Saturday, 21 February 2009

Papers in your pocket

Papers is a superb PDF management application for academics. It is very well designed, has great functionality and is beautiful. So I was very excited when Mekentosj the software developers announced that they were making a version for iPhones and iPod Touch.

I signed up as a beta tester for the ipod touch app, so I've been playing with it for about 3 weeks off and on. It was released into the wild a few days ago so you can buy it now for £5.99 ($9.99) from the iTunes appstore. I really recommend this app, I deal with a lot of PDFs in my research and I wouldn't be without this. Definitely worth the money.
I guess you have to have a desktop version of Papers to get the most out of it, but I don't see why if you're not a user you can't just import a collection from the web to your device.

I synchronized with my desktop collection of PDFs and transferred 1000 PDFs to my iTouch. It took a little while, as you would imagine, but was much faster than I thought (minutes not hours). Subsequent syncs are fast as only changes are being transferred.

The PDFs are available by browsing the entire library or in a series of subject folders that I had previously set up. There are listings by author and journal too.

There is an interface to search the web for new articles too. The search options are for the major science journal repositories like JSTOR, Web of Science, Google Scholar and PubMed. It seems to work well, and allows you to import either the reference or the PDF. It displays the journal web page where appropriate, BMC Evolutionary Biology in the screenshot below, and PDF import is straightforward.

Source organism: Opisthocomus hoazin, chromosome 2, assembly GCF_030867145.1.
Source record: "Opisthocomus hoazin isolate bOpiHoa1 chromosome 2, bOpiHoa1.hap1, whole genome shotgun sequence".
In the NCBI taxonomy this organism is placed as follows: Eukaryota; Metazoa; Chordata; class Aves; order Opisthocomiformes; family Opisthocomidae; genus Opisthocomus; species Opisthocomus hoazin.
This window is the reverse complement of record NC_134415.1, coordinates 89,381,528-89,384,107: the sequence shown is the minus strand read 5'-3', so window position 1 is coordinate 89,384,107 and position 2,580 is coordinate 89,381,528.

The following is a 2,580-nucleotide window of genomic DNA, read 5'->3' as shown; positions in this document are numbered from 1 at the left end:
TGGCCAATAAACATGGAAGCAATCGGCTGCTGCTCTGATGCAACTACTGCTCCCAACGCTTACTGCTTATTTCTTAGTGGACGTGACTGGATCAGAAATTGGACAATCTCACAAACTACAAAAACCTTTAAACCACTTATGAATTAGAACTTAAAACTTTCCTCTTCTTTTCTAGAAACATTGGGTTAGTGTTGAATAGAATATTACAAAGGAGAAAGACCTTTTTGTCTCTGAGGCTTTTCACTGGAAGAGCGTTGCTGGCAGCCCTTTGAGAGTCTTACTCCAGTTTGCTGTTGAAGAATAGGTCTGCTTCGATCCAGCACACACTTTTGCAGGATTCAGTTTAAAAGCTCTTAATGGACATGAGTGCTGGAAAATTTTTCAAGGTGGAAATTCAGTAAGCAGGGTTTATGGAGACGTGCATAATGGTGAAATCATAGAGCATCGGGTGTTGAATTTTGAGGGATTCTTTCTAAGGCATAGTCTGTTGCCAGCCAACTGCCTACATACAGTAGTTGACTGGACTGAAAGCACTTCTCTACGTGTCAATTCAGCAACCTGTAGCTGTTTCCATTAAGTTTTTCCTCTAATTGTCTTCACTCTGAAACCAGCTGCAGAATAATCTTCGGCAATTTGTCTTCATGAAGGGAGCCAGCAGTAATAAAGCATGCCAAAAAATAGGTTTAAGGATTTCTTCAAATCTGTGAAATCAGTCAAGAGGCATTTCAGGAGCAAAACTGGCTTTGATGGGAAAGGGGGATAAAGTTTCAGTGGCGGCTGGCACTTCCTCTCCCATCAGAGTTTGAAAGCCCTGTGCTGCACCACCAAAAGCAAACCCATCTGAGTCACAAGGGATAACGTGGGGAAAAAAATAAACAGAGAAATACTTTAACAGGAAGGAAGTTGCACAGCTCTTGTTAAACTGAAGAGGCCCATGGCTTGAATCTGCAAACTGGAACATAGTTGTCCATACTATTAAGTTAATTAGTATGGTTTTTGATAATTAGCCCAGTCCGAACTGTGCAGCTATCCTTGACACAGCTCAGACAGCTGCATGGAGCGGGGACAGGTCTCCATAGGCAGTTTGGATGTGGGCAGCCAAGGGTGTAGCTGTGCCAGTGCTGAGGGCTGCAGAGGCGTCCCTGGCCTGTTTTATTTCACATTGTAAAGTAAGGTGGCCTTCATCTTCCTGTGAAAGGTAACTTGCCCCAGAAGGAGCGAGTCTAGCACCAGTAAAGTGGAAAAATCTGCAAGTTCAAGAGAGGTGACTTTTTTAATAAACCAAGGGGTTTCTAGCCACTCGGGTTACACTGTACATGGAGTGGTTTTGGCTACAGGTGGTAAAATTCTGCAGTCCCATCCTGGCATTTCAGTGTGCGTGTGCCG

PDFs can of course be viewed and browsed in both portrait and landscape orientations. References can be emailed, flagged and notes attached.

This is an amazing productivity tool in a well thought out and well designed interface. I carry all my PDFs with me, and can catch up on reading on the train or wherever. Its also useful in many other situations to be able to instantly check something in a paper (Journal club? Seminar? Coffee room discussion?).

Wednesday, 11 February 2009


I've just watched a video on Ubiquity from Mozilla labs. Wow, looks great. Must try it out. You need to see the video to really get an idea of what it is all about, but it bring shortcuts into your browser to connect together different parts of the web to make life easier.
Select a name or address and type "map" within the browser, it places the location on a map! It also interacts with other services such as mail and calendar applications.